Every character here -- even the relatively minor ones, even the relatives of minor ones -- is endowed by their creator with the fullest complements of flaws, tics, vices, strengths, virtues and moments of nobility. Just when we think we know her self-promoting, hard-charging oncologist Sandy Glass, just when we are smirking contemptuously at him, Goodman peels back another layer and invites us to peer harder. We find ourselves looking at a loyal chevalier whose capacity for devotion to a colleague wipes the smirk off our face. It works in reverse with another character, Jacob, husband to Glass's exacting scientific partner, Marion Mendelssohn. Jacob has put his own brilliance at the service of his wife's career and seems the model of modest self-sacrifice. Yet he's gradually revealed as a secret manipulator who, with a few careful words, will set in motion the events that threaten his wife's reputation and the existence of her research lab. But it is not a simple matter of "people are not what they seem." Goodman doesn't stop. Sandy Glass has many more layers, and so does Jacob Mendelssohn. So does everybody. To be honest, it's tiring. But it's also ultimately rewarding.
The Washington Post
Goodman has written an energetic indictment of high-stakes science, presenting it as a system that makes unreasonable demands on young researchers, promotes cupidity, doesn't tolerate dissent. In the end, though, this argument fails to move either Cliff or Robin, who come to realize that despite its failings they'd rather do "the slow exhausting work" of science than anything else. The reader, meanwhile, understands that despite being cast out of the Mendelssohn-Glass labone for being too exacting, the other for not being exacting enoughneither Cliff nor Robin will have a problem getting hired somewhere else. Cancer hasn't been cured, but there'll still be a pretty happy ending for each of them.
The New York Times
There are more rats than those in the cages of the Massachusetts research laboratory at the center of Goodman's novel. Postdoctoral researcher Cliff may have fudged his amazing tumor-reducing results while his bosses are all too eager to capitalize on any discovery. Jenna Stern delivers a lively depiction of the high-pressure world of cancer research. Her narrative commences on a fairly even note and increases in intensity as Nobel Prize fantasies are dashed by congressional hearings and political realities. Stern does a particularly deft job with the heated interchange between Sandy Glass, a lab director, and an irate congressional panel. Stern does less well with Cliff, Robin and the other postdoctoral students at the heart of the story. They all sound remarkably alike, and Stern's voice is too mature for the 20-somethings. The weighted, even intonation is not the way Generation Y speaks-even the highly educated Ivy Leaguers on whom this novel is based. The abridgment is smoothly orchestrated with no noticeable jumps or gaps. Despite these relatively minor flaws, Intuition is an enjoyable light listen about a timely issue. Simultaneous release with the Dial Press hardcover (Reviews, Dec. 5, 2005). (Feb.) Copyright 2006 Reed Business Information.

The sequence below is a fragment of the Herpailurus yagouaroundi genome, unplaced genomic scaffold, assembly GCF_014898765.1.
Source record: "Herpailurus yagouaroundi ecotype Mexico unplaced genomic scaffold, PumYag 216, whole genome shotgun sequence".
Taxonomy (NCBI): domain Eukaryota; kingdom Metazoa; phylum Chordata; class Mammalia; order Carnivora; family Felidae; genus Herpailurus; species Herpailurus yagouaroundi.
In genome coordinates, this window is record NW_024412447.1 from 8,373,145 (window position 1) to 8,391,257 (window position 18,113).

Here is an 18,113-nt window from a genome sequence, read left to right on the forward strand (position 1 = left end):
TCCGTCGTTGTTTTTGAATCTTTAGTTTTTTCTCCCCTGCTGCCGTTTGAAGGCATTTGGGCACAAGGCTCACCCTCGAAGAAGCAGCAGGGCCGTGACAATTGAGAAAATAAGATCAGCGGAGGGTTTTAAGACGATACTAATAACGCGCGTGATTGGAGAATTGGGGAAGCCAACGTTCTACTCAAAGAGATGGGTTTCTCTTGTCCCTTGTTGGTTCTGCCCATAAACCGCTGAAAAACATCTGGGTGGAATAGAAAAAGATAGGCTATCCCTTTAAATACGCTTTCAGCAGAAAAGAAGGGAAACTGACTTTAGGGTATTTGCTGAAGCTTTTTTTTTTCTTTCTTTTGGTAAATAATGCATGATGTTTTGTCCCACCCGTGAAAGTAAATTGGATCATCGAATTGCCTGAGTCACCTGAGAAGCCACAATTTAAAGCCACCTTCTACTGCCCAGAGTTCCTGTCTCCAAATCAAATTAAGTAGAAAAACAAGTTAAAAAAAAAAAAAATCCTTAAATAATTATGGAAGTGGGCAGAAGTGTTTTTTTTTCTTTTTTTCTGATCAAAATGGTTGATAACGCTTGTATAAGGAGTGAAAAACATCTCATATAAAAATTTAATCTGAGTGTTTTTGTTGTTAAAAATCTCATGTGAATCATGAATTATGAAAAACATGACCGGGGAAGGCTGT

Readers yearning for enjoyable novels of academic manners can add another to the especially fine crop published recently. While National Book Award finalist Goodman's latest doesn't quite match the dazzle of Zadie Smith's On Beauty or the zany, brainy satire of Alison Lurie's Truth and Consequences and Jennifer Vandever's The Bront Project, her book does stand out for its biting yet insightful portrayal of a high-stakes research institute. Like the religious camp that Goodman brought to life in Kaaterskill Falls, the prestigious Philpott Institute in Cambridge, MA, is a virtually closed community dominated by a charismatic leader, oncologist Sandy Glass. Dr. Glass's enthusiasm galvanizes his ambitious scientists to work round the clock when experimental results yield a possible cancer cure, until one young researcher publicizes her suspicions of fraud. As scandal descends, supple and subtle prose reveals each character's complexities without judgment. That same controlled language keeps the plot moving as ethics, politics, and emotions collide, eventually revealing how true integrity-and otherwise-is distributed within this microcosm of the human experience. Recommended for most fiction collections. [See Prepub Alert, LJ 11/1/05.]-Starr E. Smith, Fairfax Cty. P.L., VA Copyright 2005 Reed Business Information.